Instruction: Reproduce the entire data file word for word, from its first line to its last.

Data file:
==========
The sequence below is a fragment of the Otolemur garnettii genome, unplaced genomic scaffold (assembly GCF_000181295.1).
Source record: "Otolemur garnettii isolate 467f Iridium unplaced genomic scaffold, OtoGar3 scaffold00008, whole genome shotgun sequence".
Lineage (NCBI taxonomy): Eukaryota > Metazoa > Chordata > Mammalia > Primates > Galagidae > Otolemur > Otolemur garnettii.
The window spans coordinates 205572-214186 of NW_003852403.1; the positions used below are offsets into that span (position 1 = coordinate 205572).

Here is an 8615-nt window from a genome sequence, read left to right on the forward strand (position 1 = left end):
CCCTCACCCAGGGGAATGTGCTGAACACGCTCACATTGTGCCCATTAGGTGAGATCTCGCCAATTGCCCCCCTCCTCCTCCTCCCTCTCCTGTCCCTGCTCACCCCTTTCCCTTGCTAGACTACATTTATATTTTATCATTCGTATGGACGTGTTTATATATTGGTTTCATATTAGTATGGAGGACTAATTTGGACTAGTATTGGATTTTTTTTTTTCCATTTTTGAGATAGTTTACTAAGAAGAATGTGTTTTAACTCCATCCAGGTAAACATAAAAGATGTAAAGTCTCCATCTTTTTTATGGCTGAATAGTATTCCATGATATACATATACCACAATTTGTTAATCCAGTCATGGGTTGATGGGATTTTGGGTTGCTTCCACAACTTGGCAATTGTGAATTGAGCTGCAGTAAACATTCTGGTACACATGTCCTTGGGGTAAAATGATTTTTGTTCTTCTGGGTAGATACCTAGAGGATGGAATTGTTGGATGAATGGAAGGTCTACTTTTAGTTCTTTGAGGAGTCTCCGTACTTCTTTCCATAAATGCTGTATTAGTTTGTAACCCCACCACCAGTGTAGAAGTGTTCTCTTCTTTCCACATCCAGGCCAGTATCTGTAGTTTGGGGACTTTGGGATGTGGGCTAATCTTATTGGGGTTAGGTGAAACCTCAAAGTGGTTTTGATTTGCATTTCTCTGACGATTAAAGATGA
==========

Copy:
The sequence below is a fragment of the Otolemur garnettii genome, unplaced genomic scaffold (assembly GCF_000181295.1).
Source record: "Otolemur garnettii isolate 467f Iridium unplaced genomic scaffold, OtoGar3 scaffold00008, whole genome shotgun sequence".
Lineage (NCBI taxonomy): Eukaryota > Metazoa > Chordata > Mammalia > Primates > Galagidae > Otolemur > Otolemur garnettii.
The window spans coordinates 205572-214186 of NW_003852403.1; the positions used below are offsets into that span (position 1 = coordinate 205572).

Here is an 8615-nt window from a genome sequence, read left to right on the forward strand (position 1 = left end):
CCCTCACCCAGGGGAATGTGCTGAACACGCTCACATTGTGCCCATTAGGTGAGATCTCGCCAATTGCCCCCCTCCTCCTCCTCCCTCTCCTGTCCCTGCTCACCCCTTTCCCTTGCTAGACTACATTTATATTTTATCATTCGTATGGACGTGTTTATATATTGGTTTCATATTAGTATGGAGGACTAATTTGGACTAGTATTGGATTTTTTTTTTTCCATTTTTGAGATAGTTTACTAAGAAGAATGTGTTTTAACTCCATCCAGGTAAACATAAAAGATGTAAAGTCTCCATCTTTTTTATGGCTGAATAGTATTCCATGATATACATATACCACAATTTGTTAATCCAGTCATGGGTTGATGGGATTTTGGGTTGCTTCCACAACTTGGCAATTGTGAATTGAGCTGCAGTAAACATTCTGGTACACATGTCCTTGGGGTAAAATGATTTTTGTTCTTCTGGGTAGATACCTAGAGGATGGAATTGTTGGATGAATGGAAGGTCTACTTTTAGTTCTTTGAGGAGTCTCCGTACTTCTTTCCATAAATGCTGTATTAGTTTGTAACCCCACCACCAGTGTAGAAGTGTTCTCTTCTTTCCACATCCAGGCCAGTATCTGTAGTTTGGGGACTTTGGGATGTGGGCTAATCTTATTGGGGTTAGGTGAAACCTCAAAGTGGTTTTGATTTGCATTTCTCTGACGATTAAAGATGA